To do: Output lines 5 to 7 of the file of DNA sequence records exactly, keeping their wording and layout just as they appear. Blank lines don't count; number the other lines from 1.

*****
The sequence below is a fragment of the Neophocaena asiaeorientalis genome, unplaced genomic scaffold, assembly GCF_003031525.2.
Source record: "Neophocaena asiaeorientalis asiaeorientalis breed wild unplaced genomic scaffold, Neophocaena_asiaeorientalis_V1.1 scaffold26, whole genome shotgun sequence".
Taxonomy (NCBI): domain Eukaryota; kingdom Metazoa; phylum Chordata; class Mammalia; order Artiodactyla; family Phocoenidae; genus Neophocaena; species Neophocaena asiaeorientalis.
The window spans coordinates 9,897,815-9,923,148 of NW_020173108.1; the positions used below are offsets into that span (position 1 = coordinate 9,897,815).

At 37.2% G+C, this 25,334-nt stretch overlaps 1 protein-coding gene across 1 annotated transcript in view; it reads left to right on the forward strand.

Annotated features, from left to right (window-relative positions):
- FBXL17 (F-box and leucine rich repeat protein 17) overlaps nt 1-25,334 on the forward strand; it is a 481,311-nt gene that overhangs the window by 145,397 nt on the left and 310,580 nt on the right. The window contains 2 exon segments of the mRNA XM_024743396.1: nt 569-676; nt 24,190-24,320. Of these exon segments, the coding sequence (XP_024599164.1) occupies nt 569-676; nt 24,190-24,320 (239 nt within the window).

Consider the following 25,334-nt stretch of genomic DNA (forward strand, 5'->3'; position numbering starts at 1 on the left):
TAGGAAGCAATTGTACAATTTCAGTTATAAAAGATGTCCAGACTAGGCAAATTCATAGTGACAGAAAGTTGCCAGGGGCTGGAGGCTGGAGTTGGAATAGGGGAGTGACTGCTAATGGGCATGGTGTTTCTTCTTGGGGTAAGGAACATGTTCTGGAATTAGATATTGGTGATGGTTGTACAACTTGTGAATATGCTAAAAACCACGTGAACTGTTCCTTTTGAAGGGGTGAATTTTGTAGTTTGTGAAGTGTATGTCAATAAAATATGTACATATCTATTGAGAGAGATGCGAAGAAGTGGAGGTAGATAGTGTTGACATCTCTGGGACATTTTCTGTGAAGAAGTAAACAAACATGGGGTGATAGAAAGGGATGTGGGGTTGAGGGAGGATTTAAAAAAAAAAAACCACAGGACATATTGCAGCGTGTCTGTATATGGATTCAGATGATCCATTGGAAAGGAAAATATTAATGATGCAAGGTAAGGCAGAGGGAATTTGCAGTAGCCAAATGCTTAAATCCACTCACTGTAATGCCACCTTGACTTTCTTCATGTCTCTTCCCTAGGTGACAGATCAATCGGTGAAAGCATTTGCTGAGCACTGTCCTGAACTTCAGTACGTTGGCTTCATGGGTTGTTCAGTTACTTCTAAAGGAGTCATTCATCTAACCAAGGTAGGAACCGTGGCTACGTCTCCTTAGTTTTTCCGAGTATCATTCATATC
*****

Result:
At 37.2% G+C, this 25,334-nt stretch overlaps 1 protein-coding gene across 1 annotated transcript in view; it reads left to right on the forward strand.

Annotated features, from left to right (window-relative positions):
- FBXL17 (F-box and leucine rich repeat protein 17) overlaps nt 1-25,334 on the forward strand; it is a 481,311-nt gene that overhangs the window by 145,397 nt on the left and 310,580 nt on the right. The window contains 2 exon segments of the mRNA XM_024743396.1: nt 569-676; nt 24,190-24,320. Of these exon segments, the coding sequence (XP_024599164.1) occupies nt 569-676; nt 24,190-24,320 (239 nt within the window).